從... 從溫哥華前往韓國,這是2005年1月。這是第一次

  • that Semester at Sea had crossed the North Pacific in winter. They had always gone the


  • other direction and this time they kind of went west, which would become east. And just


  • kind of this freak accident. I mean, it’s never happened before, it’s never happened

    一種這種怪異的事故。我的意思是,它從來沒有發生過, 它從來沒有發生過。

  • since, but we got caught in between 3 massive storm fronts about 800 miles from land. And

    但我們被捲入了3個巨大的風暴前線之間 距離陸地800英里的地方而且

  • we tried to go down and another one developed and so we essentially got caught in the perfect


  • storm, for lack of a better term. And the morning of January 27th, 2005 we got hit by


  • a 60 foot rogue wave head on. Went over the top of this thousand person cruise ship, shattered


  • the glass on the 6th floor bridge. And getting hit by a wave, obviously, is terrible, but

    六樓橋上的玻璃。而被海浪打到,顯然,是可怕的,但. .

  • the fact that it shattered the glass, flooded the area with all the navigational equipment,


  • and we lost all power to our engines is what, obviously, caused it to go really, really


  • downhill. And so we were essentially a sitting duck, this mayday call happens, and, you know,

    下坡。所以我們基本上是一個坐以待斃的鴨子, 這個求救電話發生,並且,你知道,

  • I had a certain death experience. I knew the ship was going down, I was sure I was gonna


  • die in the next hour, maybe 2, and that it would be a painful death in cold waters. You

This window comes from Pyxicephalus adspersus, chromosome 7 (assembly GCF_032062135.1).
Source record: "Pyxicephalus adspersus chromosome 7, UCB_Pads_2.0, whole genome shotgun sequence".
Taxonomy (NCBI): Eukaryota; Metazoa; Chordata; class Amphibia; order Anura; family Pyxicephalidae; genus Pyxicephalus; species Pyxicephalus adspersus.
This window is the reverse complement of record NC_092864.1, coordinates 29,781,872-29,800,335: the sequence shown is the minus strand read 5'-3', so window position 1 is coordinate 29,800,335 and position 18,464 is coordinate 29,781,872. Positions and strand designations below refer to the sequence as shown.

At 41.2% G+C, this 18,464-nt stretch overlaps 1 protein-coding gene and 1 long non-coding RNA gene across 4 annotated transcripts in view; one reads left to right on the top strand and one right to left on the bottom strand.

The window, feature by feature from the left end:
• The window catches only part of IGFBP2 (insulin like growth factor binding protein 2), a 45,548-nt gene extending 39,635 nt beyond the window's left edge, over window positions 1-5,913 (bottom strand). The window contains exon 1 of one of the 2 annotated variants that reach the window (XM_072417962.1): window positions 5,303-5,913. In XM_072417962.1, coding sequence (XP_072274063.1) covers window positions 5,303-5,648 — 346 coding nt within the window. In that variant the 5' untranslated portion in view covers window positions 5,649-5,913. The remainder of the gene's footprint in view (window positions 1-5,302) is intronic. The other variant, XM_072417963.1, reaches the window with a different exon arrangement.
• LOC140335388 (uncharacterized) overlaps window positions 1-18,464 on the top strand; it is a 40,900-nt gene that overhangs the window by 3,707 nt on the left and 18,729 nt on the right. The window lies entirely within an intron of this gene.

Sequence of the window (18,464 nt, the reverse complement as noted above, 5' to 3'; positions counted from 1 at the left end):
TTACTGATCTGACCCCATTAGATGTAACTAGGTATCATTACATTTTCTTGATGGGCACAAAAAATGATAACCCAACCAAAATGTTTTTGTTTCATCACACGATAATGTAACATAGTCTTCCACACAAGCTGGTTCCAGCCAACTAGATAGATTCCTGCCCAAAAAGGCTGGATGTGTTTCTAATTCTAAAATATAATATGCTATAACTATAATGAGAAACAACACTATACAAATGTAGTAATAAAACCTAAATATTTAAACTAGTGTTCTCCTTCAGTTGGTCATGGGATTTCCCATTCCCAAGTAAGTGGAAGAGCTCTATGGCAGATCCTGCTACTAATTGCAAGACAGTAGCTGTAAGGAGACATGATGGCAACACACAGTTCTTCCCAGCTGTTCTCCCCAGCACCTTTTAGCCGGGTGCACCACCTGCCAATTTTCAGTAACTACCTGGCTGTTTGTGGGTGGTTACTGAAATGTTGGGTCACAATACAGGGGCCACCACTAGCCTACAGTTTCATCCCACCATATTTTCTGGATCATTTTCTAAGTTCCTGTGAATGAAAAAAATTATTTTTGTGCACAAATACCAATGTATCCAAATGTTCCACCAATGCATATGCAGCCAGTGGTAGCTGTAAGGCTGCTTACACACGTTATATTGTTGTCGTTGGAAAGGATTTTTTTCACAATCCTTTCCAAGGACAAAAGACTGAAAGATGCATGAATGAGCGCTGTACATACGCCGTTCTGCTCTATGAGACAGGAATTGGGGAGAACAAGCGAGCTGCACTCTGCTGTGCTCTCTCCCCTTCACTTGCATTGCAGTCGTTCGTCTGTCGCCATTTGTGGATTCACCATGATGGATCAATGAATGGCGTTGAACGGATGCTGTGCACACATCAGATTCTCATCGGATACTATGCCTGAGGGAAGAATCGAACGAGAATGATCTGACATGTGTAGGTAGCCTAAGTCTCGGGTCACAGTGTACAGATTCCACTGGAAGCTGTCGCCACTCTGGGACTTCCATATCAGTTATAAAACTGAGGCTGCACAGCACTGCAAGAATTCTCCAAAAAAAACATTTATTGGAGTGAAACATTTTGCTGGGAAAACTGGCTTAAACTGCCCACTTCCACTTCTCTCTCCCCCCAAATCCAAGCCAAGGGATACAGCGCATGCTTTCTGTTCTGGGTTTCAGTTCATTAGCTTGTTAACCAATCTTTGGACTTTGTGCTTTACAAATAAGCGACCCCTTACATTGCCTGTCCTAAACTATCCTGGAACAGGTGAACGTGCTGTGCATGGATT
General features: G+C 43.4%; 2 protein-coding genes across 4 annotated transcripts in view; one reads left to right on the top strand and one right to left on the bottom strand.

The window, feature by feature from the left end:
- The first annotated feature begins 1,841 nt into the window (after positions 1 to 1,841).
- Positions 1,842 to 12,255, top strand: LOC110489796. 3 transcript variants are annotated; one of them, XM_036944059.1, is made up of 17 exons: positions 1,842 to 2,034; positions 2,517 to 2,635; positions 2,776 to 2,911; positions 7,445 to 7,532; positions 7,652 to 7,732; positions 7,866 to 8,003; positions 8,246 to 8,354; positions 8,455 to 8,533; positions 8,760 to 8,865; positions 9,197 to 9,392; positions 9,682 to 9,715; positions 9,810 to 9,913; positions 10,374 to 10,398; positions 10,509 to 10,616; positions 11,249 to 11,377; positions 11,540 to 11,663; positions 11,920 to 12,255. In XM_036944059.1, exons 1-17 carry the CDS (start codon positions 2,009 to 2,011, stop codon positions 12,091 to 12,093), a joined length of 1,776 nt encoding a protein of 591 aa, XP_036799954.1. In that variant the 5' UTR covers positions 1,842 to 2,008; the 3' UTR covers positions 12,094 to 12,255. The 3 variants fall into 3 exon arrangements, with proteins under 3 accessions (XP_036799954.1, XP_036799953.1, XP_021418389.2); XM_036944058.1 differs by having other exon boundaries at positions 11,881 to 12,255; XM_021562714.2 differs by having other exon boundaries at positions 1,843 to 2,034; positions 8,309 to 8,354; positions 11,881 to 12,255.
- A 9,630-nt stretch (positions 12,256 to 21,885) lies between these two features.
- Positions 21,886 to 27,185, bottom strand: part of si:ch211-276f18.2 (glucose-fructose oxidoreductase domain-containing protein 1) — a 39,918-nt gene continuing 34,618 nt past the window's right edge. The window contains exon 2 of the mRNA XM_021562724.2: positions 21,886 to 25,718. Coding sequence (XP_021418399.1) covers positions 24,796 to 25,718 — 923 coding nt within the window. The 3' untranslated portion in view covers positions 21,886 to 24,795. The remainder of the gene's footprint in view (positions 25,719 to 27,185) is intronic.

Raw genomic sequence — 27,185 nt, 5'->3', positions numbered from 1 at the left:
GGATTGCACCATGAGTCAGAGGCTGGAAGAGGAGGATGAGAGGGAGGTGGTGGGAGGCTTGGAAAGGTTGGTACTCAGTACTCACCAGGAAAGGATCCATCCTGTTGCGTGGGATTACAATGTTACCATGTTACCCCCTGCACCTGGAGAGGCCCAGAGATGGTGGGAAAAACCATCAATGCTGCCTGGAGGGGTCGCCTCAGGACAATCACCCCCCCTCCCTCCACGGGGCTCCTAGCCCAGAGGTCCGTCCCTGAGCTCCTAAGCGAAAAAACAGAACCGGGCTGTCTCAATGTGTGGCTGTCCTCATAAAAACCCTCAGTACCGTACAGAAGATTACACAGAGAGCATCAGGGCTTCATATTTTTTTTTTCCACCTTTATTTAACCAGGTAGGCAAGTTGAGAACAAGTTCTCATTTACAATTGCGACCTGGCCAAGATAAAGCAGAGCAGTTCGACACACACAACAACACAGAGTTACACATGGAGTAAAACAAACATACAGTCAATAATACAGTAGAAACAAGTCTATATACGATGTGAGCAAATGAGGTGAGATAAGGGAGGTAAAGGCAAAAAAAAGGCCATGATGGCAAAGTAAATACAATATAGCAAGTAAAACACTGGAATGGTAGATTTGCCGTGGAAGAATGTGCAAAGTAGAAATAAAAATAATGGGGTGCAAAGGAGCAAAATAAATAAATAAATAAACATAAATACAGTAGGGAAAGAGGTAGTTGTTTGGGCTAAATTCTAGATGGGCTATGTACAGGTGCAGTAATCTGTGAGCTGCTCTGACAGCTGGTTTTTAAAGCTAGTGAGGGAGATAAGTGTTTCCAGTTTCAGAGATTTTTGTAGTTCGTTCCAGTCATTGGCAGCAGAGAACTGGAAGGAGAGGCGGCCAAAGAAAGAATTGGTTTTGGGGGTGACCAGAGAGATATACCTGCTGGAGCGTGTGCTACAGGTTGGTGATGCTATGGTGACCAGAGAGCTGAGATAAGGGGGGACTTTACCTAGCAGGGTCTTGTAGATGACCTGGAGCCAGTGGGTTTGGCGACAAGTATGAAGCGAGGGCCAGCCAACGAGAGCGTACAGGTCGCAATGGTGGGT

• know, as far as possible from everyone that I knew and loved. And I think that when you


  • have a certain death experience, or at least when you kind of face the end of your life

    有一定的死亡經歷,或者至少當你面對生命的終點時... ...

  • Yeah.


  • ...the thing that happens is you suddenly look back on everything that happened before


  • that. And you don't ask who or what, you just ask why. And you think about kind of why am


  • I about to perish and why was I here. And the biggest question was what is my purpose?


  • Why if I’m about to die, why was I put here? And the things that I looked back on with


  • real value were always kind of centered around family or some type of service to others.


  • You know, it wasn’t when I was kind of accumulating anything related to myself, it was always

    你知道,這不是當我是一種積累 任何與自己有關的東西,它總是

  • like I was here to maybe help somebody else. And so fortunately we survived and when we


  • survived and I was able to almost get like this second chance, you know, I was, one,

    活了下來,我能夠幾乎得到 像這樣的第二次機會,你知道,我是,一。

  • incredibly committed to finding out what that true purpose was. And then the second thing


  • was I was just super inspired to live in service of others and try and kind of not take any


  • day for granted. And I know it sounds a little cliche, but when youre sure that today

    今天是理所當然的。我知道這聽起來有點陳詞濫調,但當你確信今天... ...

  • is your last day and then you get tomorrow, you live each day with incredible richness


  • and fullness.


  • Do you feel as you look at life before that incident and after it happened, do you sense


  • a marked difference? Because I know from reading the book, it’s like youve always been


  • someone who has that sense of soul, you had a huge heart, you always wanted to do the

    一個人誰擁有這種感覺的靈魂, 你有一個巨大的心臟, 你總是想做的事情,

  • right thing, but it sounds like after that it was like bam. Like, yes.

    正確的事情,但它聽起來像 之後,它是像咣噹。像,是的。

  • Yeah, I mean, I was a completely different person after that.

    是啊,我的意思是,我是一個完全不同的人 之後,。

  • Really?


  • Yeah. Completely changed my life. You know, I didn't go into a semester at sea expecting